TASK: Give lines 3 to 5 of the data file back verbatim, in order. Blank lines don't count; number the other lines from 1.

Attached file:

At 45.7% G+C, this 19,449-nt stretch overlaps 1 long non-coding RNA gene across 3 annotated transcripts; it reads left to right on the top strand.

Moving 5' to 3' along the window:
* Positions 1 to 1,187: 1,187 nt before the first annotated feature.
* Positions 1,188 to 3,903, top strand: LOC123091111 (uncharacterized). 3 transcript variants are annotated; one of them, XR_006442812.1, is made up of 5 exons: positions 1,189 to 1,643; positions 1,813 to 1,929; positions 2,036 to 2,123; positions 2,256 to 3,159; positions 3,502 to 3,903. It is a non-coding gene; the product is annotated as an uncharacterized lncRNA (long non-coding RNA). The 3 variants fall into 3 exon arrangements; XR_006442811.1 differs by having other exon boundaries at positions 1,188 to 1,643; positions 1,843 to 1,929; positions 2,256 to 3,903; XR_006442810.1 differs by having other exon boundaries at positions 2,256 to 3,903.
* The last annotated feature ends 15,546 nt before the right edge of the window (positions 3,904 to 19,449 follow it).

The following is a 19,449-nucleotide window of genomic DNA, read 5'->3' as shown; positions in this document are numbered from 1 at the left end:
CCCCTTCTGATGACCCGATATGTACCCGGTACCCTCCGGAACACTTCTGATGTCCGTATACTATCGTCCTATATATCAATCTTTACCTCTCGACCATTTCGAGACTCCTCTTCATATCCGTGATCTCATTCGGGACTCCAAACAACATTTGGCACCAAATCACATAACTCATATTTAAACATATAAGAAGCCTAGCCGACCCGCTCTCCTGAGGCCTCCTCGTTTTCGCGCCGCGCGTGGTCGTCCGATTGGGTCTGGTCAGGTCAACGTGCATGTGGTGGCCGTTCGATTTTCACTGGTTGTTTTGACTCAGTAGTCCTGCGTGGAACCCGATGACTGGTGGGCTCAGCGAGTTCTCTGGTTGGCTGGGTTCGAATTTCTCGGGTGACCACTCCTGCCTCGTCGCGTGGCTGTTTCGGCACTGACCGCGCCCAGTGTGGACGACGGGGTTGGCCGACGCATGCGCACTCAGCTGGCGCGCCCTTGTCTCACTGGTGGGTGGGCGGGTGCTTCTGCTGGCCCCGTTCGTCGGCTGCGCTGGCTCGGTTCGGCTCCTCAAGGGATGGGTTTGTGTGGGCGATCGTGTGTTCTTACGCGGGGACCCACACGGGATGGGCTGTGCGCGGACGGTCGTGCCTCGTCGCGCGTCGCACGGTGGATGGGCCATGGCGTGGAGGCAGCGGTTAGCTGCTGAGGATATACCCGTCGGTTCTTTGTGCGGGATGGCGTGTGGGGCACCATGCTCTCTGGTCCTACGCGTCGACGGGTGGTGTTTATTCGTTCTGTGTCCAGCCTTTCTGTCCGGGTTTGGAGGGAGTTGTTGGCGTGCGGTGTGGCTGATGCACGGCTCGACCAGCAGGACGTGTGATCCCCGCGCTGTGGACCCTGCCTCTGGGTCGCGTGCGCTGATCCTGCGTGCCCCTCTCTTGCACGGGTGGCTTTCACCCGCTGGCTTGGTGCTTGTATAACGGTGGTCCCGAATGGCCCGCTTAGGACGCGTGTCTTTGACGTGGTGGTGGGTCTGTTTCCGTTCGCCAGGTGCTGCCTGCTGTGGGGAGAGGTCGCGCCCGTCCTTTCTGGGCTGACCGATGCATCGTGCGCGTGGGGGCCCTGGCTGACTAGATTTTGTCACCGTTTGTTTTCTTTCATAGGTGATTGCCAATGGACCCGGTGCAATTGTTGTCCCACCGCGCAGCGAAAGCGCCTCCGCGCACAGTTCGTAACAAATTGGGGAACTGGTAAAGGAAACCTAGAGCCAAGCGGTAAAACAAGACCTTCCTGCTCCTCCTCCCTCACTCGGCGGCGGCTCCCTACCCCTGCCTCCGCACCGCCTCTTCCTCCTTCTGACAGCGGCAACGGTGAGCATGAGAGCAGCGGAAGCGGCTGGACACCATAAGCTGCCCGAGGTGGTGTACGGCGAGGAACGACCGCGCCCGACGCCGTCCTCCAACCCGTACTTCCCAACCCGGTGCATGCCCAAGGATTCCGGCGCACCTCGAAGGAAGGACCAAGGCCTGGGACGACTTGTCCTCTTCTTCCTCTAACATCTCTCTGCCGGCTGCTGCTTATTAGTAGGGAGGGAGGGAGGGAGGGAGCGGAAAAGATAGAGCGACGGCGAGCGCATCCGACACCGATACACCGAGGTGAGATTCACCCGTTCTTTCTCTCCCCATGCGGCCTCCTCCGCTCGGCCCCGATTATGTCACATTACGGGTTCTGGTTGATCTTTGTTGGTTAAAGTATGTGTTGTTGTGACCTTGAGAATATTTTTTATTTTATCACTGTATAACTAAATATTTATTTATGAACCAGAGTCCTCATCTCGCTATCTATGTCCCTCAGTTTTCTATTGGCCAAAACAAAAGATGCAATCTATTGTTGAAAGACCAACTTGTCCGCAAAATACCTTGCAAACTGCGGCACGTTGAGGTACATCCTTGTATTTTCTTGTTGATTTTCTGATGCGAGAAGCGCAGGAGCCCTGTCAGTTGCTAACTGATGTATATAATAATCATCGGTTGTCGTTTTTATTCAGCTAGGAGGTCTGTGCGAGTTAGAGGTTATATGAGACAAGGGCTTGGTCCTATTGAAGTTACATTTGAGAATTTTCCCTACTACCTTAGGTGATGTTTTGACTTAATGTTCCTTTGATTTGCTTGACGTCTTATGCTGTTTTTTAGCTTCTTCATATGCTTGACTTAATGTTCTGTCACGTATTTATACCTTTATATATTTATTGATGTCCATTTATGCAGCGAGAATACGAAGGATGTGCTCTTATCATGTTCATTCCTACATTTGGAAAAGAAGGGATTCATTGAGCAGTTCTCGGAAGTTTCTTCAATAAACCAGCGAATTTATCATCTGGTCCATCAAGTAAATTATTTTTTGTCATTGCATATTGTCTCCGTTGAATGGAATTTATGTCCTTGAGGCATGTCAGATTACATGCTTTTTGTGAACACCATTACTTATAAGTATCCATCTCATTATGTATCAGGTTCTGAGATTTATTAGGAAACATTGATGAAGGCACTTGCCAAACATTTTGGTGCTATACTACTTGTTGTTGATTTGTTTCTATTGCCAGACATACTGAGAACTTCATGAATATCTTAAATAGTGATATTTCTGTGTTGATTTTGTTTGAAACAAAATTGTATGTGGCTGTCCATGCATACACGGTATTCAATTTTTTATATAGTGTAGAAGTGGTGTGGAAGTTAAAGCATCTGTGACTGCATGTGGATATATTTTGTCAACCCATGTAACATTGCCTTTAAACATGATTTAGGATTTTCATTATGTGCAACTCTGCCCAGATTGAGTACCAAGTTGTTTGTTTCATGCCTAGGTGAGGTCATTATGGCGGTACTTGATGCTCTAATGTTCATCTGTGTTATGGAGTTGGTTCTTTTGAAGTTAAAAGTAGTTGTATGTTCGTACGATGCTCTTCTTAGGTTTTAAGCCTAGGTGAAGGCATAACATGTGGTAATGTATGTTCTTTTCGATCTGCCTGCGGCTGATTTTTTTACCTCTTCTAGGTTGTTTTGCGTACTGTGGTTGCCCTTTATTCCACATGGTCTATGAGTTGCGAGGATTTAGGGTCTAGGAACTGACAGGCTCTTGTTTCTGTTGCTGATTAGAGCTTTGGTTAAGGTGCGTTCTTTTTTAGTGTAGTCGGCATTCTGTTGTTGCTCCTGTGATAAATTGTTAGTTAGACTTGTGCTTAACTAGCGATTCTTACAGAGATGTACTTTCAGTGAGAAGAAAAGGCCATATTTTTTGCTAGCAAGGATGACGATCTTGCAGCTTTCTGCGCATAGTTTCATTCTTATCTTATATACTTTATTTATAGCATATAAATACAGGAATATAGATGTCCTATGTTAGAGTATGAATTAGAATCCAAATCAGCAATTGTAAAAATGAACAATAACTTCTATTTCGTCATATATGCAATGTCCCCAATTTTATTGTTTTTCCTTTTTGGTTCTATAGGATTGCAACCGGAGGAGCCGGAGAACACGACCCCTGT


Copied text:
* Positions 1 to 1,187: 1,187 nt before the first annotated feature.
* Positions 1,188 to 3,903, top strand: LOC123091111 (uncharacterized). 3 transcript variants are annotated; one of them, XR_006442812.1, is made up of 5 exons: positions 1,189 to 1,643; positions 1,813 to 1,929; positions 2,036 to 2,123; positions 2,256 to 3,159; positions 3,502 to 3,903. It is a non-coding gene; the product is annotated as an uncharacterized lncRNA (long non-coding RNA). The 3 variants fall into 3 exon arrangements; XR_006442811.1 differs by having other exon boundaries at positions 1,188 to 1,643; positions 1,843 to 1,929; positions 2,256 to 3,903; XR_006442810.1 differs by having other exon boundaries at positions 2,256 to 3,903.
* The last annotated feature ends 15,546 nt before the right edge of the window (positions 3,904 to 19,449 follow it).